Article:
Pros

  • Available in a good range of quality materials
  • Endurance and durability are remarkable. Custom abutments last a lifetime.
  • Promotes healthy tissue growth
  • Crown depth can be customized.
  • The dentist can correct angulation.
  • Offers an enhanced support system
  • A better choice when it comes to hygiene and aesthetics

Cons

The major disadvantage of a custom implant abutment is the steep price range.

What is a stock abutment?

Stock implant abutments are pre-customized and manufactured by many companies. They follow a standard size chart and tooth structure and composition while designing. As a consequence, it’s hard to expect a perfect shape and natural aesthetics from these abutments.

Pros

  • Making an impression is easier
  • Shaped as straight or angled
  • Comparatively cheaper than custom abutments
  • It comes ready-made and reduces the overall implant installation time.
  • They are versatile and suitable for bone-level or tissue-level implants.

Cons

  • Cleaning is a hassle
  • Limited control over the final margin placement of the crown, which gives a bit crooked look
  • Not appropriate for the esthetic zone, the portion that shows up when a person smiles.

 

How are abutments placed?

The whole dental implant process takes three consecutive stages.

  • First, the gum tissues are opened to drill the implant into the jaw bone. After the placement, it goes through a 3-6 months-long healing process (osseointegration) when the bone structure fuses with the implant, and it gets covered under the gum.
  • The dentist again surgically exposes the implant with a scalpel or laser treatment to attach the abutment in the next step.
  • Finally, once the base is prepared, a crown fitting to the size, color, and shape of the other teeth is secured on the top.

There is another way to bypass the second surgery – the use of healing abutment. A healing cuff is screwed over the upper surface of the implant. This wider part ensures that the gum tissues do not submerge the implant altogether. It stays there all along until fully integrated. Lastly, your periodontist will take off the cuff and install a proper dental prosthesis.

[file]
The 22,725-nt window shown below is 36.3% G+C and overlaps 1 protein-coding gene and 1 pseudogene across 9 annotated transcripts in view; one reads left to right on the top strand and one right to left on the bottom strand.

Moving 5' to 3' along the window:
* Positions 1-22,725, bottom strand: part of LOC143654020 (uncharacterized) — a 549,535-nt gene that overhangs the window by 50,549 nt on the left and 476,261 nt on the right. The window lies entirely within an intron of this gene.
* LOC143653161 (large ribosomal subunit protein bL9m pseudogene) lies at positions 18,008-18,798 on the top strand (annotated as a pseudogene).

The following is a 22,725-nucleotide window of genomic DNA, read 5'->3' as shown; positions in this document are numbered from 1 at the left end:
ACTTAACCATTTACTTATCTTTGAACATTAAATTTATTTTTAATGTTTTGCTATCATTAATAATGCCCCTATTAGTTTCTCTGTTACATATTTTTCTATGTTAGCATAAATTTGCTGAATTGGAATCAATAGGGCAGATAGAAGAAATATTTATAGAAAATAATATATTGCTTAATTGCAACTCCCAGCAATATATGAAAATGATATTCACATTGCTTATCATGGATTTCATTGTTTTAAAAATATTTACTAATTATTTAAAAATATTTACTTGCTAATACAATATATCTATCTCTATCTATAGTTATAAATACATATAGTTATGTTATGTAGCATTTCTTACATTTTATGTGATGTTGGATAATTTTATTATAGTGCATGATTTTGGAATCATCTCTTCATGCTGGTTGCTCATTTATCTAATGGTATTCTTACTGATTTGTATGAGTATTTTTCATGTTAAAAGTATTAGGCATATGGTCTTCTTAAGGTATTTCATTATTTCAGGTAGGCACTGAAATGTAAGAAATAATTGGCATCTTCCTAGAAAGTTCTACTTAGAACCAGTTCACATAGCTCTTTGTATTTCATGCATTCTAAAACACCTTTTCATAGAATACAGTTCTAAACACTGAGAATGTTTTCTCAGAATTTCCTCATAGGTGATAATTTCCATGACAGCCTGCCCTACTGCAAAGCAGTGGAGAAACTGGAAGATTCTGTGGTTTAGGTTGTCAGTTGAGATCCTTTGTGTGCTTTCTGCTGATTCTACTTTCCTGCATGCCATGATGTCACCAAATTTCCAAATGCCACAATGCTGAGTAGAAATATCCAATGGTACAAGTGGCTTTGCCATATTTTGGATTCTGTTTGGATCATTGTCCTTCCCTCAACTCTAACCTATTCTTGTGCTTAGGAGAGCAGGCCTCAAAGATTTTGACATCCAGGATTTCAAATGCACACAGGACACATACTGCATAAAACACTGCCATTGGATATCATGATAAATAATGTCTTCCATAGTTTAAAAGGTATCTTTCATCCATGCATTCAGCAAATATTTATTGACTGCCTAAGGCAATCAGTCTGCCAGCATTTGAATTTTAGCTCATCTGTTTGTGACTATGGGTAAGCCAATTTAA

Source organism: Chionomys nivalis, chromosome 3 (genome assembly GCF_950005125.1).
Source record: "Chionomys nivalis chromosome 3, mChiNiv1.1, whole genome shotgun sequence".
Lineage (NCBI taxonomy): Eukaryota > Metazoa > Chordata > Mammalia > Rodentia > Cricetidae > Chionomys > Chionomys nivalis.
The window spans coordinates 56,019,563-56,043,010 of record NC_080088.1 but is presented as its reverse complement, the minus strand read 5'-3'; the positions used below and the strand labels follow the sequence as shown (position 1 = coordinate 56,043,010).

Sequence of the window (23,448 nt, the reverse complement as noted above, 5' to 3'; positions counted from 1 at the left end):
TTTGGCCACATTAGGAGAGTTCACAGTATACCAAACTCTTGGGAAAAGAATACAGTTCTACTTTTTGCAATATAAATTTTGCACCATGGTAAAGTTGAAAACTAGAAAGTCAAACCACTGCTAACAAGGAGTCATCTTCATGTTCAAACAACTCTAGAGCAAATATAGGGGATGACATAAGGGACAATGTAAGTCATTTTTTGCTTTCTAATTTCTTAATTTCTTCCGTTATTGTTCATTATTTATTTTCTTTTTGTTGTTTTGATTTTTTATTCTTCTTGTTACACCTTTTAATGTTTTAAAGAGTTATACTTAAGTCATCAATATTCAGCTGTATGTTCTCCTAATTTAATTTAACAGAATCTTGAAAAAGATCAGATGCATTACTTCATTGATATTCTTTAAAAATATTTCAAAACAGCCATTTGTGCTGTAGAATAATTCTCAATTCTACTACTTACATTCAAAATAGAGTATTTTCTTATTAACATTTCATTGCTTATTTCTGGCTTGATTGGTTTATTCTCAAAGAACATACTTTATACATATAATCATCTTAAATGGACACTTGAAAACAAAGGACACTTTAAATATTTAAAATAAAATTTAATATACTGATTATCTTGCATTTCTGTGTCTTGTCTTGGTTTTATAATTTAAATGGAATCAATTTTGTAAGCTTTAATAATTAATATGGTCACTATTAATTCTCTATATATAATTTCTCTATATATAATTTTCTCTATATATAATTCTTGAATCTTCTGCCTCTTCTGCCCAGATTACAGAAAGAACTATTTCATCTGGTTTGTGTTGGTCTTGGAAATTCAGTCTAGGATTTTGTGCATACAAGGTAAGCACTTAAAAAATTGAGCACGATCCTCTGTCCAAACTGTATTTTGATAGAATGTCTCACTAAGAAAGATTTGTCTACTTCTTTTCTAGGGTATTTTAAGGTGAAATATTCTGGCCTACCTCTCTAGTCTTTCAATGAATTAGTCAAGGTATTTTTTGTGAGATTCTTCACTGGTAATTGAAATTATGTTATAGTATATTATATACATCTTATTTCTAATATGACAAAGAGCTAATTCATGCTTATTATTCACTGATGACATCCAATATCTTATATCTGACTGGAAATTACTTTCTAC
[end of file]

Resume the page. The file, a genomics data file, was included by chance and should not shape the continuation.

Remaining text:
Conclusion

Hopefully, this article provided valuable insight into different types of abutments, their features, and their performance. That being said, we always suggest getting any minor issues checked with your dentist before it is too late. Why wait till implant when you can solve it with a simple root canal?

If you are dealing with any dental health trouble, Laguna Vista Dental is your one-stop solution. We offer patient-focused superior quality oral surgery and dental implant services with utter care and attention. Give us a call today to request an appointment, and we will reach you shortly with a confirmation note.

Krystle Fenton

Krystle Fenton

Krystle Fenton is the owner and lead dentist at Laguna Vista Dental in Elk Grove, CA. Dr. She has earned a Bachelor of Science degree in Biology with a minor in Chemistry from Andrews University. She then went on to Loma Linda University School of Dentistry, where she graduated with honors and is a member of the prestigious Omicron Kappa Upsilon (OKU) National Dental Honor Society. Dr. Fenton is a member of the American Dental Association, California Dental Association, and Sacramento District Dental Society. In her time away from the office, Dr. Fenton enjoys spending time with friends and family, traveling, spending time outdoors and watching movies.